What is CVD? 

    Cardiovascular disease (CVD) is a class of diseases that involve the heart or blood vessels.

    CVD is the leading cause of premature death and disability in England, causing a death every 4 minutes. Achieving the national ambitions would help meet the long term plan target to prevent 150,000 heart attacks, strokes and cases of dementia within a decade.

    Professor Stephen Powis, NHS Medical Director, said:

    "This shows the fantastic commitment being made by this coalition to identify and treat heart disease and stroke which are top priorities in the NHS Long Term Plan. These ambitions will save thousands of lives by identifying and targeting people most at risk of these preventable conditions."

    Who is most likely to develop CVD? 

    The ambitions also commit to reducing the health inequalities associated with CVD, with people in the most deprived communities four-times more likely to die prematurely from CVD than those in the least deprived. Health inequality data on each of the high-risk conditions and tailored plans to address them will be published by 2021.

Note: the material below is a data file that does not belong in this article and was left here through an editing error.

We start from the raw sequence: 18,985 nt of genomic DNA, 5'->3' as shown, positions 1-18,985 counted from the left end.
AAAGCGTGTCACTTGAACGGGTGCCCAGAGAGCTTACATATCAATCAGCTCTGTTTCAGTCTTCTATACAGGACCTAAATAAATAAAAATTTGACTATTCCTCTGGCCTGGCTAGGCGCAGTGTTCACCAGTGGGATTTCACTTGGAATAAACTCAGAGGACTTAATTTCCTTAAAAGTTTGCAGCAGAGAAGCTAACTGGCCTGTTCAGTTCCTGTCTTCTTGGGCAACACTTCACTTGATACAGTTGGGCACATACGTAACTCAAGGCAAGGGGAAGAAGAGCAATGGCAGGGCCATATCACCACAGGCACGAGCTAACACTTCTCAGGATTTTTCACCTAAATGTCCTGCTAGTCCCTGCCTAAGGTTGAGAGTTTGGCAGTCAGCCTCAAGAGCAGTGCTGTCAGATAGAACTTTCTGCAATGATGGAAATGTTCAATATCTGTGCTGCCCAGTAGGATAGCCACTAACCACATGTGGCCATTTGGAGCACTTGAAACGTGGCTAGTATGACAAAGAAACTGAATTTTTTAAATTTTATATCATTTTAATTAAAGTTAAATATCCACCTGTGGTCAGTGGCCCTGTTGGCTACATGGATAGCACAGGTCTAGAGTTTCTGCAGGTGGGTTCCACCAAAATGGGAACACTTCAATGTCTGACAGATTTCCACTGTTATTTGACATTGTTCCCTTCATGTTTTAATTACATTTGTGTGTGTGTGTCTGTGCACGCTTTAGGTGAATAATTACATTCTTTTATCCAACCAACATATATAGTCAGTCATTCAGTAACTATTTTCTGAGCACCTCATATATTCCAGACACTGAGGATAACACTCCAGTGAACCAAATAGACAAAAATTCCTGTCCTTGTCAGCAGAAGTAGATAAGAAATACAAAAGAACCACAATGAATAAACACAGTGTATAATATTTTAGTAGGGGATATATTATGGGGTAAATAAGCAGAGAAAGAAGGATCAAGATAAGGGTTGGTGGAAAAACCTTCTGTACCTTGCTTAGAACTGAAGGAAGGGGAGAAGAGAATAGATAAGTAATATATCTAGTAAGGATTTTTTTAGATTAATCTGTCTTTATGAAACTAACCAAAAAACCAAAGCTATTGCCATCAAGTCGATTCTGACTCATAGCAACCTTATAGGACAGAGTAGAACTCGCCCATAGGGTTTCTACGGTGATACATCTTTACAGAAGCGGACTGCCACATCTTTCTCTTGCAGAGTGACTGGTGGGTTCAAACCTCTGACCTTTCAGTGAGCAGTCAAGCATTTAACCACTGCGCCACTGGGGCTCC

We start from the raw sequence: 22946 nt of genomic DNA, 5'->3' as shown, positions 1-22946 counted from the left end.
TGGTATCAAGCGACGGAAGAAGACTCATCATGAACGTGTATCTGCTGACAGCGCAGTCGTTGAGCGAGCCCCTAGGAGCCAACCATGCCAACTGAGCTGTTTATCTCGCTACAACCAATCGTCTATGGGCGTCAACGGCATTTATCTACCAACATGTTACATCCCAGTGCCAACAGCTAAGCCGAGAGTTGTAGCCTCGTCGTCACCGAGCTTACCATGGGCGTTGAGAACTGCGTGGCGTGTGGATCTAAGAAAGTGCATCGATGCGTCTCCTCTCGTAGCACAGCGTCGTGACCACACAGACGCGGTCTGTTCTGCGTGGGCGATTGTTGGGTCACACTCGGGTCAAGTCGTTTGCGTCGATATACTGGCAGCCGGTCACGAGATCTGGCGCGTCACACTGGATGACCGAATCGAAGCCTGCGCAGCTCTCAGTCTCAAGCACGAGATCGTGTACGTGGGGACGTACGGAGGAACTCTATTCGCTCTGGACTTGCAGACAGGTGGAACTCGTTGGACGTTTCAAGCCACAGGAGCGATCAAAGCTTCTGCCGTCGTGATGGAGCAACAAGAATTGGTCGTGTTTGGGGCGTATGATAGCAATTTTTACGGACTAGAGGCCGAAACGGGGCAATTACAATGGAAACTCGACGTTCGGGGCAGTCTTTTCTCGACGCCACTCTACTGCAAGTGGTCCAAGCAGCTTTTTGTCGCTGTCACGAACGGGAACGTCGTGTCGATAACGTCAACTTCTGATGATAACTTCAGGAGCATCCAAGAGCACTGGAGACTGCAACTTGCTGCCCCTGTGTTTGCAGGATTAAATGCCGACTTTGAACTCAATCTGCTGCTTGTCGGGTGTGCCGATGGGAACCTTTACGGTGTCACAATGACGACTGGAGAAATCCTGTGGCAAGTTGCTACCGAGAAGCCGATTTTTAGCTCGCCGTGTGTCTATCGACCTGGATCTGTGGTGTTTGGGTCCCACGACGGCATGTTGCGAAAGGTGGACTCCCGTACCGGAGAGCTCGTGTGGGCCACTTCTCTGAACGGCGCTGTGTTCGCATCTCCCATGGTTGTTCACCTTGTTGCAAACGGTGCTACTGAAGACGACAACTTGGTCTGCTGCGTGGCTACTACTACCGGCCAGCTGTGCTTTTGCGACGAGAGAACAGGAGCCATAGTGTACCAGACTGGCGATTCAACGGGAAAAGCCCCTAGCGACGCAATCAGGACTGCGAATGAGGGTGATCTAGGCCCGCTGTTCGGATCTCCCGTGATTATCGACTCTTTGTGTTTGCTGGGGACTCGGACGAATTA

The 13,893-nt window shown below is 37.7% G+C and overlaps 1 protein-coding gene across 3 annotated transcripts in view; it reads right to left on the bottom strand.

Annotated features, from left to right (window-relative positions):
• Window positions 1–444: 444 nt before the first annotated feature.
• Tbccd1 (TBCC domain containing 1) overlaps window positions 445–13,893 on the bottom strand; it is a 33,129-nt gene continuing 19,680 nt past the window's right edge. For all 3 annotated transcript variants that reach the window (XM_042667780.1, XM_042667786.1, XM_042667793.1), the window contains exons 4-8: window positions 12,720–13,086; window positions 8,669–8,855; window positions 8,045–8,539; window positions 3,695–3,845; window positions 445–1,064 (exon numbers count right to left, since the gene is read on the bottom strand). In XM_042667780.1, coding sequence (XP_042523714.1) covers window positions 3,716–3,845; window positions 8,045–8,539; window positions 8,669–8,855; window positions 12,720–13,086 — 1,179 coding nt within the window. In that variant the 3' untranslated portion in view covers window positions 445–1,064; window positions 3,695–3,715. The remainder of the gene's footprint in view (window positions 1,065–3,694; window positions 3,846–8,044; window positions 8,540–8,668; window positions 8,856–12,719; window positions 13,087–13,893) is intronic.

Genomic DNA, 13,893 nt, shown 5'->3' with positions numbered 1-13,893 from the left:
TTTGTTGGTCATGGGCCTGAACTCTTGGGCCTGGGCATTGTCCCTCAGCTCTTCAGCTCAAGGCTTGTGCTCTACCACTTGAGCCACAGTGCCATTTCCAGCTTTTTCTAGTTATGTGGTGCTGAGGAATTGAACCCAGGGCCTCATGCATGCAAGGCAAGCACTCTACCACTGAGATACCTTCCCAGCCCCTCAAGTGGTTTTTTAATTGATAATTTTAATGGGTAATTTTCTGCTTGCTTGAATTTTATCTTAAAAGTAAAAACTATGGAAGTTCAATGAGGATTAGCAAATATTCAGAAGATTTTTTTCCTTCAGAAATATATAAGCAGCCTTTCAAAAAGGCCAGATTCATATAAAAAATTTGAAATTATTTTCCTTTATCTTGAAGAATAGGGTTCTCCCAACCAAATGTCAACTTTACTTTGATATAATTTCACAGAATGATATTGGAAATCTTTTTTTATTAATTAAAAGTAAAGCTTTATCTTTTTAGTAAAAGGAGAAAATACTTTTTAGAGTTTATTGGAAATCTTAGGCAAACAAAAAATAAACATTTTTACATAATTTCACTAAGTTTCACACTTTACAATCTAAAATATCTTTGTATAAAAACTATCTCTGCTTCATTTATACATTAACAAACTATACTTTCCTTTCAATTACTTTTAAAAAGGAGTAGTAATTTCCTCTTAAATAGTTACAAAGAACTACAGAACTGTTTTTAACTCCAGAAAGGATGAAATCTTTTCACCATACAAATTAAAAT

Health Secretary Matt Hancock said:

    "Prevention is at the heart of our vision for improving the health of the nation, empowering people to stay healthy, not just treating them when they’re ill. Almost half of those with high blood pressure are going about their daily lives without it being detected or treated. Millions of people are needlessly at risk of heart attacks or strokes when it could be prevented. So I want to help more people take the time out to protect their future health and get checked.

    "The NHS Long Term Plan has a target to prevent 150,000 heart attacks, strokes and cases of dementia within 10 years. By coming together across the system to agree these ambitions, we have set the goal posts for how we will achieve this target and continue our fight against the nation’s biggest killer."

    Read 'Will Matt Hancock's 'Prevention Plan' increase life expectancy?'







22 February 2019

'Every day is different' - Government urge young people to work in care

  • The care sector is experiencing an ongoing carer shortage caused by three main factors: Brexit, care budgets and an ageing population. In response, the government is hoping to attract young people into care by targeting lower age groups online with a new recruitment campaign: “Every Day is Different”.